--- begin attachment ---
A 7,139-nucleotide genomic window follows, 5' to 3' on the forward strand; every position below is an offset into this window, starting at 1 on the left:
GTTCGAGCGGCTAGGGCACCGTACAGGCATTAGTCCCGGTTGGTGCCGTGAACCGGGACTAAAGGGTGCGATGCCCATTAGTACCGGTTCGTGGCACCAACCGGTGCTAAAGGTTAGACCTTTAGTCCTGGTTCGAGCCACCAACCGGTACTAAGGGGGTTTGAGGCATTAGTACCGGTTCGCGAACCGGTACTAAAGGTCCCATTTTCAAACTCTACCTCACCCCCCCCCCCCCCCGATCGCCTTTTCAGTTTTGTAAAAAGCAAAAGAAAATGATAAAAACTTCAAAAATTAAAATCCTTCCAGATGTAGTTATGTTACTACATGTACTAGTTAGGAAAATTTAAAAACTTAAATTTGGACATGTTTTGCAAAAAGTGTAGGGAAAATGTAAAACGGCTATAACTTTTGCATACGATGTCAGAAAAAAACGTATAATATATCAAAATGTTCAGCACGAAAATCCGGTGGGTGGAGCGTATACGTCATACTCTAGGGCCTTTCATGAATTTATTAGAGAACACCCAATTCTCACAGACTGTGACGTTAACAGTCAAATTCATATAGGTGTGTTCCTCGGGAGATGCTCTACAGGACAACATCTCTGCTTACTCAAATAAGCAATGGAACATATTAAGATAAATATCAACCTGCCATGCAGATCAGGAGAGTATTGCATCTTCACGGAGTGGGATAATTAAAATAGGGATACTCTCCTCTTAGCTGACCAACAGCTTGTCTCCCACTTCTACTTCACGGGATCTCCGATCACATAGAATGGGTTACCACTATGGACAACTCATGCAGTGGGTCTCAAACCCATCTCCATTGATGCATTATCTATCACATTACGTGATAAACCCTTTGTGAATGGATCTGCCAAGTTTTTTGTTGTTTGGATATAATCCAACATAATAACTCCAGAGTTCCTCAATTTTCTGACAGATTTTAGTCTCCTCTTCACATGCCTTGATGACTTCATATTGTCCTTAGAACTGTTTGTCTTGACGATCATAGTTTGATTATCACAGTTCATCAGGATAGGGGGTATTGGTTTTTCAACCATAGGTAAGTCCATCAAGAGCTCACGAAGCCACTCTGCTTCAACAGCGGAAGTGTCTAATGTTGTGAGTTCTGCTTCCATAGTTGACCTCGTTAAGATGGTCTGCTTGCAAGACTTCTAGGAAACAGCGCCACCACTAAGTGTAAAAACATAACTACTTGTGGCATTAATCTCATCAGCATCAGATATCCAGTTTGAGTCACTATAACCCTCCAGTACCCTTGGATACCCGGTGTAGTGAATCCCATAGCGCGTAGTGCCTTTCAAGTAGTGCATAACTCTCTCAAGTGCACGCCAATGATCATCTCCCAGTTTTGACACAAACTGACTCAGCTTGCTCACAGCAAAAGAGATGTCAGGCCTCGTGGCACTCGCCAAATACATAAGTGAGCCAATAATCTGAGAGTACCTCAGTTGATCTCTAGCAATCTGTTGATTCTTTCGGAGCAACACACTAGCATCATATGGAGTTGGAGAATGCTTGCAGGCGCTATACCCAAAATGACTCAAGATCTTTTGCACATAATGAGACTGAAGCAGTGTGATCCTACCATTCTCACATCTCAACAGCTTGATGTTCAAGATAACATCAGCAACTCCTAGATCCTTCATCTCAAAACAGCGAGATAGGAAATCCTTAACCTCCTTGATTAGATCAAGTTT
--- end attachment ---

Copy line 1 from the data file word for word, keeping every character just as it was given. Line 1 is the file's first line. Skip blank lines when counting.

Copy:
A 7,139-nucleotide genomic window follows, 5' to 3' on the forward strand; every position below is an offset into this window, starting at 1 on the left: